How Are Abuse Risks Measured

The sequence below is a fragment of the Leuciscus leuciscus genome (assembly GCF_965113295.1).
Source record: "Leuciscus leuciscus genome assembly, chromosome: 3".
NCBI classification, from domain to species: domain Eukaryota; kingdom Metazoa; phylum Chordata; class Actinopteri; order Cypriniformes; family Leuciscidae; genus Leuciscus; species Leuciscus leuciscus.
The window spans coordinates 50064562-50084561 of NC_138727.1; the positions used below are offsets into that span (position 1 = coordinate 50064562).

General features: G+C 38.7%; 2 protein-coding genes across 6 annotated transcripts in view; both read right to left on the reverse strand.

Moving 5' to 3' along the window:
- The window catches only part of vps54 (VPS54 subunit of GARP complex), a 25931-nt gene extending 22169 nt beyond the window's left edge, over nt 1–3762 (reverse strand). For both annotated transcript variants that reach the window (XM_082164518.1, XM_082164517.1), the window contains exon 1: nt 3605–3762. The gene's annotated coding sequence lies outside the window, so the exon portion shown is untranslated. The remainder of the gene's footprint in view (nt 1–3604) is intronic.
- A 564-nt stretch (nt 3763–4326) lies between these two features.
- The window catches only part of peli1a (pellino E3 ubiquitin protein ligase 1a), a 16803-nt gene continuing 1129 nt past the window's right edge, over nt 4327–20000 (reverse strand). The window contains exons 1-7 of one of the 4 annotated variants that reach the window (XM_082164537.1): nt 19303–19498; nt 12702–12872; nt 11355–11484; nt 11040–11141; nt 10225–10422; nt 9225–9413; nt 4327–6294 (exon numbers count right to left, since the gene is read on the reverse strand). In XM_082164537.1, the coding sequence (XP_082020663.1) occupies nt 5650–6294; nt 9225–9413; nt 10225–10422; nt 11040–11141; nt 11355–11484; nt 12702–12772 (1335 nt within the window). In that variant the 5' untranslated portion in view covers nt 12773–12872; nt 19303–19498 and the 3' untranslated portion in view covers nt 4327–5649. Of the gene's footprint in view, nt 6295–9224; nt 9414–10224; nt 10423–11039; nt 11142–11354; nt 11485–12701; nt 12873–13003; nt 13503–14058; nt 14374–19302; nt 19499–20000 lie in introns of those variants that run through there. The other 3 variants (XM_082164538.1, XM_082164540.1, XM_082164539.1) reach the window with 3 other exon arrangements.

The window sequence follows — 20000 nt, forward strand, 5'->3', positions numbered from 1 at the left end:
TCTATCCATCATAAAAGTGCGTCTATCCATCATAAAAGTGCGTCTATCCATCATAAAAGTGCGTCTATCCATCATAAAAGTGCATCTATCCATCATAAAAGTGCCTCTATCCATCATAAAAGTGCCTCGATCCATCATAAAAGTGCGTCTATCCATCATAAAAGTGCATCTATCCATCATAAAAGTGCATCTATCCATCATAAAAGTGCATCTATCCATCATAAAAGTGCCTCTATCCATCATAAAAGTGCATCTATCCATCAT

Historical experience shows addiction to be more likely with some drugs than with others, just as some road intersections are more hazardous than others even though anyone might drive through them safely at a given time. Whether the subject be drugs or intersections, persons concerned about dangers attempt to discover if similarities exist. Do certain characteristics of intersections (speed limits, stop signs, obscured vision) indicate whether danger is more likely? Characteristics of drugs, particularly their chemical formulas, are examined to determine similarities that might indicate whether particular drugs have more addictive or abuse potential than others. For example, the shape of a drug's molecule may determine how a user's body reacts, so drugs with molecules of a similar shape might be expected to have similar effects. Also, new substances derived from an old drug may be assumed to have similarities to the old drug.

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